Community mourns shooting victims at weekend vigil


Knox Coulter | Staff Photographer

Two people embrace in the crowd that overflowed outside Soldiers and Sailors Memorial Hall Sunday evening during a vigil that mourned the victims of the Tree of Life Synagogue massacre.

Knitted yarmulkes and black coats dotted Soldiers and Sailors Hall as thousands gathered for a standing-room only vigil, held to honor the victims of Saturday’s massacre at Tree of Life Synagogue in Squirrel Hill. Hundreds more stood outside.

Rabbis from each of the three congregations affected by the tragedy came to the event — Jonathan Perlman of the New Light congregation, which lost three members in the attack, Cheryl Klein of the Dor Hadash congregation, which lost one, and Jeffrey Myers of the Tree of Life congregation, which lost seven. All three wept as they spoke about the lives lost.

“I’m a victim,” Myers said. “I’m a survivor. I’m a mourner.”

He described the horror he felt Saturday morning as he witnessed the attack and the despair that he’s felt since.

“How do you stop hate?” he asked.

It’s a difficult question to find an answer for, but Myers had one. He addressed the political leaders in the room.

“Ladies and gentlemen, it has to start with you,” he said.

The crowd leapt to its feet in applause.

Maria Heines | Staff Photographer
Community members filled Soldiers and Sailors’ 2,300-person auditorium Sunday evening for a vigil mourning the lives lost in the Tree of Life Synagogue shooting.


Political leaders in attendance included Gov. Tom Wolf,  Pennsylvania Sens. Pat Toomey and Bob Casey, along with Pennsylvania Reps. Mike Doyle, Keith Rothfus and Conor Lamb. Also present was Mayor Bill Peduto, who expressed the depth of the mourning felt by Pittsburgh after Saturday’s attack and condemned the anti-Semitism that drove it.

“We will drive anti-Semitism and the hate of any people back to the basement and away from the open dialogues around our city,” Peduto said, to another standing ovation.

Like the hundreds of people who attended the less formal vigil held in Squirrel Hill Saturday night, the people in Soldiers and Sailors Sunday evening came from all around Pittsburgh. The Port Authority operated extra bus services between Downtown, Oakland and Squirrel Hill to carry people to the vigil and did not collect fares on the 61 and 71 lines.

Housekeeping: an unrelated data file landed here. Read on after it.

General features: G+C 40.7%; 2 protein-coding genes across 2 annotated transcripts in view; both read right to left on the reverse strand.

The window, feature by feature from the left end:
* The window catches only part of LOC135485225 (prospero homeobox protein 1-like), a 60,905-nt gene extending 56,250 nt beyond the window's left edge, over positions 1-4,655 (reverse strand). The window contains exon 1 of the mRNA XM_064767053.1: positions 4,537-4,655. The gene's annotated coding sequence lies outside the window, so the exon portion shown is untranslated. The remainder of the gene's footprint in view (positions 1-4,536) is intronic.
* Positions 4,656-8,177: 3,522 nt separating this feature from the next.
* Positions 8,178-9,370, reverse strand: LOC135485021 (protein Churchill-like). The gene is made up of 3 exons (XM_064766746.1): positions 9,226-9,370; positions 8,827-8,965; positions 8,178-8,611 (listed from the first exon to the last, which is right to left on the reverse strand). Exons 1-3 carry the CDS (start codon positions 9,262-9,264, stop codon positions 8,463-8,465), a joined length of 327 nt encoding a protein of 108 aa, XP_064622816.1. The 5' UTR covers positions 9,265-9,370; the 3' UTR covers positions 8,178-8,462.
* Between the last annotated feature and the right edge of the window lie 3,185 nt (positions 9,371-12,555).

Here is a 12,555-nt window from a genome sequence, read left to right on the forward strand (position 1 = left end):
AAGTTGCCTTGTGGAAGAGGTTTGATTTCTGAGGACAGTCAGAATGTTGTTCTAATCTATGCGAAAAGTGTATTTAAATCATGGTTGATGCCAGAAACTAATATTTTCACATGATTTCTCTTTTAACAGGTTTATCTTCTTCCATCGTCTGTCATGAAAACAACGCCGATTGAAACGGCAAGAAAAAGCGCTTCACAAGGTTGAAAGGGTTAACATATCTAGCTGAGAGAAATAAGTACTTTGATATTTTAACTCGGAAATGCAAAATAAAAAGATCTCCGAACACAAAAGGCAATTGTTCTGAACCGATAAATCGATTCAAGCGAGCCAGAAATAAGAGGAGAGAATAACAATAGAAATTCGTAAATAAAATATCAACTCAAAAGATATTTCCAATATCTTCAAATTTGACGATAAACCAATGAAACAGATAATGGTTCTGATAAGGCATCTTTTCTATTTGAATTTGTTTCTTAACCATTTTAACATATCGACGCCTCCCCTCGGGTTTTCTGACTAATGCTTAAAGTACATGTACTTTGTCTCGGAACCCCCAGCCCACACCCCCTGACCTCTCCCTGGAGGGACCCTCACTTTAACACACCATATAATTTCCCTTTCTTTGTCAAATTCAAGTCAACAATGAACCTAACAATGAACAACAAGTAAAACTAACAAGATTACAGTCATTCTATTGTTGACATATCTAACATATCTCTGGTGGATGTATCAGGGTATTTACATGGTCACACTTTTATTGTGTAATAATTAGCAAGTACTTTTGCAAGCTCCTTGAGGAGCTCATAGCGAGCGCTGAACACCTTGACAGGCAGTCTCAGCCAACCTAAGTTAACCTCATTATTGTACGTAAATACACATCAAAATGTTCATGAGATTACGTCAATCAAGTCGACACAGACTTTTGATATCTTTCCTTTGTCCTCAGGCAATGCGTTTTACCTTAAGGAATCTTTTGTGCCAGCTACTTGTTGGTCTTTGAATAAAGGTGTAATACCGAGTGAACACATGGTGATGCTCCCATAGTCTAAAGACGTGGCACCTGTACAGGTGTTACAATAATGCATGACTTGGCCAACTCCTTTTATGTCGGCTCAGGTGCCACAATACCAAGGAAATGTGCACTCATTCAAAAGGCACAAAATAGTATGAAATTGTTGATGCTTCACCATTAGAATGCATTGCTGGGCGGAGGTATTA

When Jeff Finkelstein, CEO of the Jewish Federation, asked any and all religious leaders in the audience to ascend to the stage, more than 30 came forward. They led the crowd in a recitation of Psalm 23 — several with tears in their eyes.

“Even though I walk through the valley of the shadow of death,” the crowd chanted, “I will fear no evil.”

Among the religious leaders leading the reading of the Psalm was Presbyterian minister Leigh Benish. Sunday morning, she said, she spoke to her own congregation about the importance of the ability to express religion freely. That evening, her belief in that freedom led her to the vigil.

“For me as a faith leader,” Benish said, “I felt it was important to support other people of faith, even if we don’t share that faith.”

The sentiment was echoed by numerous religious speakers, who voiced Christian and Muslim messages of support for the Jewish community.

Jamie Lynn Duane-Brady, 57, came to the event to show support for the community. As a child therapist who specializes in trauma, she’s seen how difficult these situations can be, especially for families with small children.

“You need to talk to them,” she said. “It’s a hard thing, to figure out exactly what to say to them. Not good to completely hide it from them, because they hear little bits and pieces.”


Knox Coulter | Staff Photographer
Several hundred people gathered outside Soldiers and Sailors Memorial Hall during the vigil because the 2,300-person auditorium was filled.


Marjorie and Vernon Phillips, older adults from Plum and Pittsburgh natives, were shaken by the news of the attack. Their granddaughter went to school in Squirrel Hill and had once attended a bat mitzvah at Tree of Life.

“I think this is horrific,” Marjorie said. “When I was a teacher I taught the kids not to hate. Well, I’m a hypocrite. I do hate. I hate what happened.”

Naftali Bennett, Israel’s minister of diaspora affairs, who traveled from Israel for the vigil, told the crowd that the strength of the community there gave him hope.

“Today, I did not see darkness,” Bennett said. “I saw light. I saw a community. I saw the Tree of Life, which will never be uprooted by hate.”

Finkelstein said the Jewish Federation would work in the coming days and weeks to bring the Jewish community — and all of Pittsburgh — together to mourn and to heal.

“I hope and pray for healing for everyone affected,” Finkelstein said. “At times like this, we need community. We are stronger than the tragedies that befall us because we are strong together.”